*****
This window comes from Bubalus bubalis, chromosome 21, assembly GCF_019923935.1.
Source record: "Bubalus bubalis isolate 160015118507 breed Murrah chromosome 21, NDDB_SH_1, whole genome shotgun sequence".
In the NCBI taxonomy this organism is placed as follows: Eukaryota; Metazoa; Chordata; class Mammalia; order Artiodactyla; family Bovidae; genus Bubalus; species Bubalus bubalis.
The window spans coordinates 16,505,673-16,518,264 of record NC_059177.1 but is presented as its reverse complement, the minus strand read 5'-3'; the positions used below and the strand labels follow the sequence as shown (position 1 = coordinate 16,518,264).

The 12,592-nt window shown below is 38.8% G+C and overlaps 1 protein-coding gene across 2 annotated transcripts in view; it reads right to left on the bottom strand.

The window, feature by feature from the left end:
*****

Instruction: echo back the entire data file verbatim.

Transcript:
This window comes from Bubalus bubalis, chromosome 21, assembly GCF_019923935.1.
Source record: "Bubalus bubalis isolate 160015118507 breed Murrah chromosome 21, NDDB_SH_1, whole genome shotgun sequence".
In the NCBI taxonomy this organism is placed as follows: Eukaryota; Metazoa; Chordata; class Mammalia; order Artiodactyla; family Bovidae; genus Bubalus; species Bubalus bubalis.
The window spans coordinates 16,505,673-16,518,264 of record NC_059177.1 but is presented as its reverse complement, the minus strand read 5'-3'; the positions used below and the strand labels follow the sequence as shown (position 1 = coordinate 16,518,264).

The 12,592-nt window shown below is 38.8% G+C and overlaps 1 protein-coding gene across 2 annotated transcripts in view; it reads right to left on the bottom strand.

The window, feature by feature from the left end: